Most likely. We haven't really spend a lot of time thinking about under the Biden plan. The impact and quantified it, but it's pretty simple exercise once we know what the ultimate tax rates are. But there is not anything really on the tax item, but I think was materially -- that's materially different now from when we benefited from the drop. So it should be proportional with the our expectations.

Christopher McGratty -- Keefe, Bruyette & Woods, Inc. -- Analyst

Great. Thank you very much.

David Rosato -- Senior Executive Vice President and Chief Financial Officer

Your welcome.

Operator

Thank you. Our next question comes from the line of Steven Duong from RBC Capital. Your line is now open.

Steven Duong -- RBC Capital Markets -- Analyst

Hi. Good afternoon, guys. I apologize, I got cut off before. So this is a repeat question. But just on the loan yields you're at 3.49%. What do you originating at currently?

David Rosato -- Senior Executive Vice President and Chief Financial Officer

Well, so there is a differential between new business going on and the total portfolio yield. That's approximately 25 basis points, 25, call it, to 30 basis points. So, a little over 3% to 3.05% as far as the aggregate yield in the quarter. I would say, loan spreads have held up nicely for us in the quarter, but benchmark interest rates came down a bit as you know.

Steven Duong -- RBC Capital Markets -- Analyst

Right, right. And just historically, are loan spreads in line with where you guys have had them or are they still a little stretched?

David Rosato -- Senior Executive Vice President and Chief Financial Officer

No, I would say loan spreads have improved especially in the third quarter. Part of that is, I mean the bad news and that is, we're just not doing enough loans, right. The ones that we are doing, we're getting better spreads on. And a call out to our commercial ORMs, we've been able in this environment to embed floors in a larger portion of our loans than we, let's say, year-over-year our ability stronger now. So that's helped a bit as well.

Steven Duong -- RBC Capital Markets -- Analyst

Great. And then just on the liability side, your CD book, where do you think that could ultimately get down to as far as the cost go?

David Rosato -- Senior Executive Vice President and Chief Financial Officer

Yeah. That's a difficult question. What I would say is it's -- the average CD books for most banks that's included loan about 11 to 12 months. So you really in a year you turn the thing over. The issue is just going to be where you're pricing those roles. We have very successfully this year, each month, each quarter, been able to bring CD cost down. There is more to go there, but I said this last quarter, it's -- the move in lower deposit cost is getting more surgical than broad based at this point. I mean we're already down at 29 basis points.

Steven Duong -- RBC Capital Markets -- Analyst

Alright, great. I appreciate the color. Thank you.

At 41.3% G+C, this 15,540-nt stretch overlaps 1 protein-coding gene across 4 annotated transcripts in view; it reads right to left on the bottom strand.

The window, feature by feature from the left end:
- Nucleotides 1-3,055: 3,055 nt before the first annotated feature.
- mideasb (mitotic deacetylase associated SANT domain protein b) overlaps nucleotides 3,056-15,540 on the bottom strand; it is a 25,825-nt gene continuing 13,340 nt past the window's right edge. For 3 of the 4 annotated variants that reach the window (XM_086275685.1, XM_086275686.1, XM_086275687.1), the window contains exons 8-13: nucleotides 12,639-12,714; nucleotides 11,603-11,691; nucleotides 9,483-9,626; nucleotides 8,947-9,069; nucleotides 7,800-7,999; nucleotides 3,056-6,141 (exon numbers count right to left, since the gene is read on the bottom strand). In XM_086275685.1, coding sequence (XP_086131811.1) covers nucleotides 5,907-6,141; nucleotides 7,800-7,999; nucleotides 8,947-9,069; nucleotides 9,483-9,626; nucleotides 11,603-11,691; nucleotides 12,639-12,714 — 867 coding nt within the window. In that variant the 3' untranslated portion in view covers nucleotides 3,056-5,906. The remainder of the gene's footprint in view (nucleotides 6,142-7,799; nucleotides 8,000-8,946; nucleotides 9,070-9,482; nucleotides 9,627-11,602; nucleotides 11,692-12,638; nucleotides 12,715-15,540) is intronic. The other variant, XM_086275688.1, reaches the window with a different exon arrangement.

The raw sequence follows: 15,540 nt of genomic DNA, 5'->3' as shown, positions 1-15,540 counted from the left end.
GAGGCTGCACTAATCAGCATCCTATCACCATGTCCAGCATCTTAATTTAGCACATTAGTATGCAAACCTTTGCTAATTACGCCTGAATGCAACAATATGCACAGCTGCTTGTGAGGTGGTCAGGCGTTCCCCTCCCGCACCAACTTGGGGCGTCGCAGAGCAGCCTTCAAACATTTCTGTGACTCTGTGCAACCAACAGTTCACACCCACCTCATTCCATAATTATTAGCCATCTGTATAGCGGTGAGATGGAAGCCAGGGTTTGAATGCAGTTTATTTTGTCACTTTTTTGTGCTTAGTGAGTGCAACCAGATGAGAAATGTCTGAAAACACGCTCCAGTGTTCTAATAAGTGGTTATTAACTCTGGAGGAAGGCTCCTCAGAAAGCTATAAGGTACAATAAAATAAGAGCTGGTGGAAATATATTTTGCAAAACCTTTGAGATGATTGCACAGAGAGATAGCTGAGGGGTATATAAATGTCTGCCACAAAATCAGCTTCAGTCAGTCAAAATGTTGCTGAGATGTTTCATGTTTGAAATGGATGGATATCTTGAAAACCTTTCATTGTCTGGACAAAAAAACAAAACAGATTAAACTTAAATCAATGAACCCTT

David Rosato -- Senior Executive Vice President and Chief Financial Officer

You are welcome.

Operator

Thank you. Our next question comes from the line of Brock Vandervliet from UBS. Your line is now open.

Brock Vandervliet -- UBS -- Analyst

Thanks. Just turning to I guess, Slide 3, the -- and this ties back to an earlier question on reserving and provision methodology. Because as we look at the reserved NPLs for a couple of these categories, CRE, C&I kind of closing in on 100%, how should we think about that because a number of your peers are well above that?

David Rosato -- Senior Executive Vice President and Chief Financial Officer

True, but we're the one almost every one of those peers in historical net charge-offs and you can go back and look at that for over a decade and you will see that. So they may be adequately reserved at those higher levels, but we would say we're adequately reserved at our levels.

Brock Vandervliet -- UBS -- Analyst

Would you be comfortable letting those ratios go under 100%?

David Rosato -- Senior Executive Vice President and Chief Financial Officer

If the -- if our entire CECL offsets, which means economic environment, management judgment, qualitative overlays etc. warranted that, yes.

Brock Vandervliet -- UBS -- Analyst

Okay. And as far as the deferrals go, the $1.6 billion, appreciate the color in your prepared remarks. What do you think is the end game there as the final deferrals kind of rolloff between now and at year-end? Do you get most of those back to performing and modify the rest with a little breakage, how does that -- how do you think that shakes up?

John P. Barnes -- Chairman of the Board and Chief Executive Officer

Yeah. So we are definitely feeling good about the conversations that we described in the prepared remarks with the customers. The circumstance around all the business including the hospitality pieces that are left the individual owner operators and based on conversations we have had, which is a great bulk of all of those borrowers, we've already kind of reach agreement framework to look at how we do go forward and we're feeling really good about it, including our part of helping them get to the other side of this.

Brock Vandervliet -- UBS -- Analyst

Got it. Okay. Appreciate the color.

John P. Barnes -- Chairman of the Board and Chief Executive Officer

You are welcome.

Operator

Thank you. Our next question comes from the line of Matthew Breese from Stephens, Inc. Your line is now open.

Matthew Breese -- Stephens Inc. -- Analyst

Good evening.